Capitec Bank: Low-Cost Banking for Joe Average
By December 2006, Capitec Bank, South Africa’s newest listed retail bank, had come a long way from its origins as a microlending organisation in 2001. Over time it had started introducing other banking services to its entry-level clients, so that by 2006 it offered all the basic banking services, namely lending, transacting and savings. Capitec’s chief executive for marketing and corporate affairs, Carl Fischer, considered the organisation’s strategic plan for 2007: to position itself as a proper bank in a much broader target market. Despite the perception that Capitec was more of a microlending organisation than a bank, it had in fact been performing exceptionally well as a bank for well over four years, with limited marketing effort (see Exhibit 1). Fischer realised that the key to survival for a low-cost bank in South Africa lay in high volumes, but still wrestled with the question as to how Capitec could overcome the current perception that it was a niche bank in order to attract the volumes it needed to compete successfully.
Background to Entry-Level Banking in South Africa1
The South African government had endeavoured to facilitate and regulate the financial sector since 1992. Prior to the promulgation in 1992 of an Act exempting small loans from interest rate restrictions imposed according to the Usury Act of 1968, the vast majority of the South African population did not have legal access to formal credit. Banks did not offer microcredit, so borrowers had to resort to pawnbrokers, informal operators, mashonisas (township moneylenders) and other systems such as the stokvelsa, burial societiesb and rotating savings and credit associations (ROSCAs). After 1992, however, a whole new industry arose. Because it was legal for interest rates to exceed the cap placed on loans by the Usury Act, two separate types of operation began to expand: independent, cash-loan providers, who made one-month loans; and term lenders, who ensured repayment using payroll deductions. a A stokvel is an informal savings club in South Africa. Members of a stokvel pay a mutually agreed sum into the club every month. The cumulative savings of the group are then rotated to each member of the group on a regular basis. After everyone has had their turn in receiving the contributions, the group may disband or start another cycle. b Burial societies, a hybrid of the stokvel, are informal self-insurance schemes, which absorb the costs of social activities and cultural requirements of funerals. Stokvel members contribute a fixed amount of money to a common pool weekly, fortnightly or monthly. Money is then drawn when the particular need arises.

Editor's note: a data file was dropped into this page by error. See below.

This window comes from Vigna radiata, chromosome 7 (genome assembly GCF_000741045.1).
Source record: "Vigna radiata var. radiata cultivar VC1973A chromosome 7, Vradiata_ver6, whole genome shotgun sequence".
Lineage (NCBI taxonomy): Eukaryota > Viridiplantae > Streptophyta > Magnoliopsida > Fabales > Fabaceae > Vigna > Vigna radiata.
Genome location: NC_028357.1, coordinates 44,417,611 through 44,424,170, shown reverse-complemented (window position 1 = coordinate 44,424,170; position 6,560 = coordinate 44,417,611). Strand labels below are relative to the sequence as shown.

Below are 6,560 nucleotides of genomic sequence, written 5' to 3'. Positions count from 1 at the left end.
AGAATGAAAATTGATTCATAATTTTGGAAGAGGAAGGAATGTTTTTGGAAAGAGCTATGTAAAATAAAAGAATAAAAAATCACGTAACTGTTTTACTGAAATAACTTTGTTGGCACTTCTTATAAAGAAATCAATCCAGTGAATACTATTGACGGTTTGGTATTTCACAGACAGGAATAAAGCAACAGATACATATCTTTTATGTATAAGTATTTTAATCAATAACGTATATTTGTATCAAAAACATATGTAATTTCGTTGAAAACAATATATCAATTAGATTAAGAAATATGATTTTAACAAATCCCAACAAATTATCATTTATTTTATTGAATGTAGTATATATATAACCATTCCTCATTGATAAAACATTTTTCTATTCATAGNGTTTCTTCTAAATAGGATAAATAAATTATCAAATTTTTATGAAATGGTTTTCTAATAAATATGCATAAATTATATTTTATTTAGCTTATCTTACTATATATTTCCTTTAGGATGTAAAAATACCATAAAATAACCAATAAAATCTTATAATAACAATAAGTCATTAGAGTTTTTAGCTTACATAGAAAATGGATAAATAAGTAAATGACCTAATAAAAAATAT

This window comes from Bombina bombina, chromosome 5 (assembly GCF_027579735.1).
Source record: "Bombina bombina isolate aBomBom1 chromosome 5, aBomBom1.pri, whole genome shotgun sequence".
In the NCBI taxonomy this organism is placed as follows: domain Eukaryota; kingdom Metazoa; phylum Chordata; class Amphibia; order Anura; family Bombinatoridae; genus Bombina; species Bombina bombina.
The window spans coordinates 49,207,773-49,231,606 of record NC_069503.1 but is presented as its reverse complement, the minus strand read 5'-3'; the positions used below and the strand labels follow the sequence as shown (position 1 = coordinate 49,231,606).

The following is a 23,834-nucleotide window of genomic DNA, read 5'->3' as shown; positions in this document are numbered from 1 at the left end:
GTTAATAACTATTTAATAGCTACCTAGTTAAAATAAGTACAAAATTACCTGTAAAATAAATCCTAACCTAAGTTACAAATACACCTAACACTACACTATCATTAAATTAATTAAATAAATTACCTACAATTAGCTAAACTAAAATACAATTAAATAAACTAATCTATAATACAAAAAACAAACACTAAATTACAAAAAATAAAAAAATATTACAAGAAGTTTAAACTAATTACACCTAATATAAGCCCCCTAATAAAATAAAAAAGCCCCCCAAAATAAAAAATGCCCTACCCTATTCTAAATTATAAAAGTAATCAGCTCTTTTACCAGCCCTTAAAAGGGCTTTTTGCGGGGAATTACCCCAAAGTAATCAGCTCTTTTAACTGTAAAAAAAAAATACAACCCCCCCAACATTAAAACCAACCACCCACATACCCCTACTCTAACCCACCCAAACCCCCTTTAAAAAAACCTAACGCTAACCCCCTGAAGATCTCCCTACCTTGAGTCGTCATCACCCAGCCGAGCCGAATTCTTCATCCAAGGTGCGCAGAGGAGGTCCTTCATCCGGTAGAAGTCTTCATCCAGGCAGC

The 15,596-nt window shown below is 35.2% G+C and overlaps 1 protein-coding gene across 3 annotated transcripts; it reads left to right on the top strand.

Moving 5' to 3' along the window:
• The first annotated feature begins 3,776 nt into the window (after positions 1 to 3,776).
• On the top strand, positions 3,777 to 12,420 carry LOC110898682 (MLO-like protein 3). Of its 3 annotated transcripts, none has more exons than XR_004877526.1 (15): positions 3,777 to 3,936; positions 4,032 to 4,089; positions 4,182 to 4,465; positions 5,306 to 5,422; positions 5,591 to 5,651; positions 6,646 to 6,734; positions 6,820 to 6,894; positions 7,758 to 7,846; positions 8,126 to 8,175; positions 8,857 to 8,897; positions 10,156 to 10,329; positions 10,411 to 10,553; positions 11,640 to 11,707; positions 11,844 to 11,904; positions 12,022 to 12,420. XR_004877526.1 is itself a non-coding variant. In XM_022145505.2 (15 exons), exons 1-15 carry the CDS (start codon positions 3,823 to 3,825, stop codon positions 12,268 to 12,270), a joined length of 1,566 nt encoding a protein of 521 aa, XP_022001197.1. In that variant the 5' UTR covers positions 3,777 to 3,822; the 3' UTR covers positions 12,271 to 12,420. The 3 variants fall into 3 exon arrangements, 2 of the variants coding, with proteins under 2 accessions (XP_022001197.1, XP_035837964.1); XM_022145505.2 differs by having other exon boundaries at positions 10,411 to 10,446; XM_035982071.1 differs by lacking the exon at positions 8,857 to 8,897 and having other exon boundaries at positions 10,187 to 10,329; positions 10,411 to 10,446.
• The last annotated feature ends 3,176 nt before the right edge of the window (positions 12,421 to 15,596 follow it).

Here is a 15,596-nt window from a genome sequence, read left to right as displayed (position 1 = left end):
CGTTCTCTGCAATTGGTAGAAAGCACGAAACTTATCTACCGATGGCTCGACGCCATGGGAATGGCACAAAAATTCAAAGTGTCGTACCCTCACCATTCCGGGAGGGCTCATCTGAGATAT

This case was prepared by Research Associate, Stephanie Townsend, with lecturer Thabo Mosala. The case is not intended to demonstrate effective or ineffective handling of an administrative situation; it is intended for classroom discussion only. Copyright ©2006 Graduate School of Business Administration, University of the Witwatersrand. No part of this publication may be reproduced in any format - electronic, photocopied, or otherwise - without consent from Wits Business School. To request permission, apply to: The Case Centre, Wits Business School, PO Box 98, Wits 2050, South Africa, or e-mail firstname.lastname@example.org.
Capitec: Low-Cost Banking for Joe Average
By 1999 the government realised that the 1992 exemption had created an environment conducive to high interest rates and abusive practices. The Micro Finance Regulatory Council (MFRC) was therefore established under the 1999 Usury Act Exemption Notice to protect consumers by regulating those institutions lending under the unrestricted interest rate window. The Exemption Notice made it compulsory for microlenders (all those who extended credit up to a new maximum of R10,000.00, at rates above the statutory cap) to register with the MFRC. In 2002 it became...